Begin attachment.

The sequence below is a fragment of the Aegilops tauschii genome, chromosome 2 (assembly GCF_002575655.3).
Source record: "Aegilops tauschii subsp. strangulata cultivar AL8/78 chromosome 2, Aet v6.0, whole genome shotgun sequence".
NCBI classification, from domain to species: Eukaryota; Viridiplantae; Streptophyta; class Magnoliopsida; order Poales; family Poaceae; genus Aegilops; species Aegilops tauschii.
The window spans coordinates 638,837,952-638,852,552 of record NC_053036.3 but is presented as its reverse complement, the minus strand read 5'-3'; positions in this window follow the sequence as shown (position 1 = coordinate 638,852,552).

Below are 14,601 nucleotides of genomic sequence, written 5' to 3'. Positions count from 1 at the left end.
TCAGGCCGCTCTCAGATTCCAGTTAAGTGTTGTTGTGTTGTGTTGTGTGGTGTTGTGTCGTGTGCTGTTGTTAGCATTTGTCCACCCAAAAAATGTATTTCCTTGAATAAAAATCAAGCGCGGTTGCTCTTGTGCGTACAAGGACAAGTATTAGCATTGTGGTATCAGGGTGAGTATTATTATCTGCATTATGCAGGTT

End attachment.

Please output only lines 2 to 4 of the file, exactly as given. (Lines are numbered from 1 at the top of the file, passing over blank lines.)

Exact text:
Source record: "Aegilops tauschii subsp. strangulata cultivar AL8/78 chromosome 2, Aet v6.0, whole genome shotgun sequence".
NCBI classification, from domain to species: Eukaryota; Viridiplantae; Streptophyta; class Magnoliopsida; order Poales; family Poaceae; genus Aegilops; species Aegilops tauschii.
The window spans coordinates 638,837,952-638,852,552 of record NC_053036.3 but is presented as its reverse complement, the minus strand read 5'-3'; positions in this window follow the sequence as shown (position 1 = coordinate 638,852,552).